- Hardcover: 344 pages
- Publisher: Princeton University Press (April 27, 2008)
- Language: English
- ISBN-10: 0691136637
- ISBN-13: 978-0691136639
- Product Dimensions: 6.1 x 0.8 x 9.2 inches
- Shipping Weight: 1.4 pounds
- Average Customer Review: 29 customer reviews
- Amazon Best Sellers Rank: #373,866 in Books (See Top 100 in Books)
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Unequal Democracy: The Political Economy of the New Gilded Age
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Winner of the 2009 Gladys M. Kammerer Award, American Political Science Association
Winner of the 2009 Leon D. Epstein Outstanding Book Award, Political Organizations and Parties Section of the American Political Science Association
"[I recommend] Larry M. Bartels's Unequal Democracy. Especially at this time every thoughtful American needs to learn as much as possible about the relationship of politics to economics."--Bill Clinton, Daily Beast
"Obama can connect with voters on the economy by using history as a guideline. He should start by reading Unequal Democracy, by Princeton academic Larry Bartels. The non-partisan and non-political Bartels points out devastatingly after an exhaustive study of Democratic and Republican presidents that the Democrats built a better economy and a more just society."--James Carville, CNN
"Many Americans know that there are characteristic policy differences between the [Republican and Democratic] parties. But few are aware of two important facts about the post-World War II era, both of which are brilliantly delineated in a new book, Unequal Democracy, by Larry M. Bartels, a professor of political science at Princeton. Understanding them might help voters see what could be at stake, economically speaking, in November."--Alan Blinder, New York Times
"Bartels is the political scientist of the moment. Along with Obama, Bill Clinton also read and recommends Unequal Democracy. [M]ost people on the street could have told Bartels that the working poor fare better under Democrats . . . but the importance of these and some other findings in the book . . . is that they use scholarly methods to provide political explanations for economic problems."--Michael Tomasky, New York Review of Books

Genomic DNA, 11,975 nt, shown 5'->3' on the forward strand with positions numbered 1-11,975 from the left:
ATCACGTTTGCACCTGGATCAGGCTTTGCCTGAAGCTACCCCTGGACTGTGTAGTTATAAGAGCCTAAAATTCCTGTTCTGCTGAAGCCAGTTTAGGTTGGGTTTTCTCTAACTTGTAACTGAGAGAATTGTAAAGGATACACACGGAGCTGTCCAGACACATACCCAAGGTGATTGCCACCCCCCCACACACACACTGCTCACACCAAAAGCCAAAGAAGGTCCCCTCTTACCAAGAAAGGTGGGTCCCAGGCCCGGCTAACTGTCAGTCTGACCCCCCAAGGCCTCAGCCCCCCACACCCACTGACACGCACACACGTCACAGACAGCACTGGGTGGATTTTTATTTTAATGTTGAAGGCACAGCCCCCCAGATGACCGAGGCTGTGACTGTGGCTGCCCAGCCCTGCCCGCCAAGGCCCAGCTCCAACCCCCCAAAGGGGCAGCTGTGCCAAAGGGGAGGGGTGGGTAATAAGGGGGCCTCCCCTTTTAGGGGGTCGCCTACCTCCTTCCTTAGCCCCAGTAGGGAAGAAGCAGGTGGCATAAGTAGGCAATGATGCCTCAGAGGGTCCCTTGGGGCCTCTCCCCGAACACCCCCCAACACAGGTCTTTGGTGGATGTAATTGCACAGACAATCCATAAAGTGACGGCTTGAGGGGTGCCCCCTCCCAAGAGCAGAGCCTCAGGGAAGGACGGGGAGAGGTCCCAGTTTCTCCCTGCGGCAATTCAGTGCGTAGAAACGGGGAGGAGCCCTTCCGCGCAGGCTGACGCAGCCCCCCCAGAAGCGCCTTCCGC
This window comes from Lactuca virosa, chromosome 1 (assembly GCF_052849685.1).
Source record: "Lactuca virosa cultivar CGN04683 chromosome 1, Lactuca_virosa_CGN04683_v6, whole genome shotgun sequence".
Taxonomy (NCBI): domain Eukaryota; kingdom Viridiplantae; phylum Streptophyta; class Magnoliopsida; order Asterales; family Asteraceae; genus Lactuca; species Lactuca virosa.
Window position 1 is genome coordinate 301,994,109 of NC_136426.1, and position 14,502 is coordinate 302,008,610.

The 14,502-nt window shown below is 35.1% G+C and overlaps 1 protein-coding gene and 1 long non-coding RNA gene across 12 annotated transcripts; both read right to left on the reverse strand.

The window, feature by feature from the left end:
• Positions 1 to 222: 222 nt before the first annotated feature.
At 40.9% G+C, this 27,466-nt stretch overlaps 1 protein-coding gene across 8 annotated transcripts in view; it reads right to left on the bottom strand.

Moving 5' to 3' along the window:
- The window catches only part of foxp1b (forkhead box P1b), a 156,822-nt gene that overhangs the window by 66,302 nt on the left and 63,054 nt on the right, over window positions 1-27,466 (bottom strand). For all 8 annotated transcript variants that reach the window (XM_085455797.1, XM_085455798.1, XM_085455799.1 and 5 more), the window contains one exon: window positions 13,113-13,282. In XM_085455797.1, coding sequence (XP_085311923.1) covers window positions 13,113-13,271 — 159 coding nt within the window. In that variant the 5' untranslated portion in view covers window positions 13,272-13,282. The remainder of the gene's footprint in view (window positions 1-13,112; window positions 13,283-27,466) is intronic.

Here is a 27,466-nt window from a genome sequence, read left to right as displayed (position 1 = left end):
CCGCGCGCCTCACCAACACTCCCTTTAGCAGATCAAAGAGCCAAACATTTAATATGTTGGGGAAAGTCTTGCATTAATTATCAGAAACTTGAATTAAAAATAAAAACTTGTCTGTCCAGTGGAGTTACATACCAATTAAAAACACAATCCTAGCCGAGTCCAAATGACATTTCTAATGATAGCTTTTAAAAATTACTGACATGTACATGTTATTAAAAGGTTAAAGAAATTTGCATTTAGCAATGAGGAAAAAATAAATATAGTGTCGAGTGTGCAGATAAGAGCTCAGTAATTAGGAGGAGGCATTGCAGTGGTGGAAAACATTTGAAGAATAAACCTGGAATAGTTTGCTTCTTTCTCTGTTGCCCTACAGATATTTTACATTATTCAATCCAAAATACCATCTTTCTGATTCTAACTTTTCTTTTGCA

"A provocative new book by Princeton professor Larry M. Bartels, one of the country's leading political scientists."--Dan Balz, Washington Post
"A short review cannot convey the rich variety of arguments and data Bartels deploys in making his case. Some of his analysis focuses on broadly characterized partisan differences, some on high profile examples such as the politics of the minimum wage and the estate tax. He will have done a considerable service if the next time we start thinking about economics we also think about politics. Bartels shows that social issues do not create as strong a headwind against class-based voting as is often assumed and that lower income voters do tend to vote Democratic while upper-income voters do tend to vote Republican. Unequal Democracy offers an important case for why this might be."--Robert Grafstein, Science
"[A] provocative new book by Princeton professor Larry M. Bartels, one of the country's leading political scientists. One of Bartels's most intriguing conclusions is that the political timing of economic growth has influenced voters. Republican presidents...have often generated significant economic growth rates in presidential election years, while Democratic presidents have not."--Dan Balz, Washington Post
"[E]xtraordinarily insightful."--Bob Braun, Newark Star-Ledger
"Unequal Democracy makes the choice voters face clear: Democratic policies spread the wealth and Republican policies protect the wealthy."--Julian E. Zelizer, The Huffington Post